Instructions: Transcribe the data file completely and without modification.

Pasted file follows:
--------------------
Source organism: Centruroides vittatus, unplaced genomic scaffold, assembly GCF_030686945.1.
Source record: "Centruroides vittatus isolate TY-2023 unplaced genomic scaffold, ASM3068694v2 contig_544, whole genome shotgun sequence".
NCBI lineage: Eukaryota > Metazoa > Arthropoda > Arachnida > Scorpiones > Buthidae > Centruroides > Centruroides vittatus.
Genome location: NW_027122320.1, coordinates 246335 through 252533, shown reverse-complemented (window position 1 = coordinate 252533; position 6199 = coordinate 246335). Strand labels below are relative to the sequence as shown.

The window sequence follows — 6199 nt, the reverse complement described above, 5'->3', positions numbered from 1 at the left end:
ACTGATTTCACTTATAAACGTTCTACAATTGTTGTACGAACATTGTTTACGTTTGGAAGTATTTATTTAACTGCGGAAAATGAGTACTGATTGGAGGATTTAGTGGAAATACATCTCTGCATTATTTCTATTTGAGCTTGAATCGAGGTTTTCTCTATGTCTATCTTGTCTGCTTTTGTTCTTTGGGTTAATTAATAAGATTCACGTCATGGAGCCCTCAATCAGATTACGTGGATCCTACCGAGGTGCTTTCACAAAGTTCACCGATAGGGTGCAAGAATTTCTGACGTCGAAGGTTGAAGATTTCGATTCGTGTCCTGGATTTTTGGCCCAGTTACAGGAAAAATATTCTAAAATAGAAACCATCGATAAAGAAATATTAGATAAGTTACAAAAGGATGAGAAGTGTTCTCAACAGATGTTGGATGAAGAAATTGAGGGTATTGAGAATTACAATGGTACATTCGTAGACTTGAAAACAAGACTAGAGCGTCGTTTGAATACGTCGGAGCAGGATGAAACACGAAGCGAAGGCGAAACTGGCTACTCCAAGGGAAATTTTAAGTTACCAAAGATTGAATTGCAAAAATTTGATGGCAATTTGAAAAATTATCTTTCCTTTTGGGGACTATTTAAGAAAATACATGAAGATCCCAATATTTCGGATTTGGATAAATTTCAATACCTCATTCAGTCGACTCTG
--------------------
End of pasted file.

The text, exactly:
Source organism: Centruroides vittatus, unplaced genomic scaffold, assembly GCF_030686945.1.
Source record: "Centruroides vittatus isolate TY-2023 unplaced genomic scaffold, ASM3068694v2 contig_544, whole genome shotgun sequence".
NCBI lineage: Eukaryota > Metazoa > Arthropoda > Arachnida > Scorpiones > Buthidae > Centruroides > Centruroides vittatus.
Genome location: NW_027122320.1, coordinates 246335 through 252533, shown reverse-complemented (window position 1 = coordinate 252533; position 6199 = coordinate 246335). Strand labels below are relative to the sequence as shown.

The window sequence follows — 6199 nt, the reverse complement described above, 5'->3', positions numbered from 1 at the left end:
ACTGATTTCACTTATAAACGTTCTACAATTGTTGTACGAACATTGTTTACGTTTGGAAGTATTTATTTAACTGCGGAAAATGAGTACTGATTGGAGGATTTAGTGGAAATACATCTCTGCATTATTTCTATTTGAGCTTGAATCGAGGTTTTCTCTATGTCTATCTTGTCTGCTTTTGTTCTTTGGGTTAATTAATAAGATTCACGTCATGGAGCCCTCAATCAGATTACGTGGATCCTACCGAGGTGCTTTCACAAAGTTCACCGATAGGGTGCAAGAATTTCTGACGTCGAAGGTTGAAGATTTCGATTCGTGTCCTGGATTTTTGGCCCAGTTACAGGAAAAATATTCTAAAATAGAAACCATCGATAAAGAAATATTAGATAAGTTACAAAAGGATGAGAAGTGTTCTCAACAGATGTTGGATGAAGAAATTGAGGGTATTGAGAATTACAATGGTACATTCGTAGACTTGAAAACAAGACTAGAGCGTCGTTTGAATACGTCGGAGCAGGATGAAACACGAAGCGAAGGCGAAACTGGCTACTCCAAGGGAAATTTTAAGTTACCAAAGATTGAATTGCAAAAATTTGATGGCAATTTGAAAAATTATCTTTCCTTTTGGGGACTATTTAAGAAAATACATGAAGATCCCAATATTTCGGATTTGGATAAATTTCAATACCTCATTCAGTCGACTCTG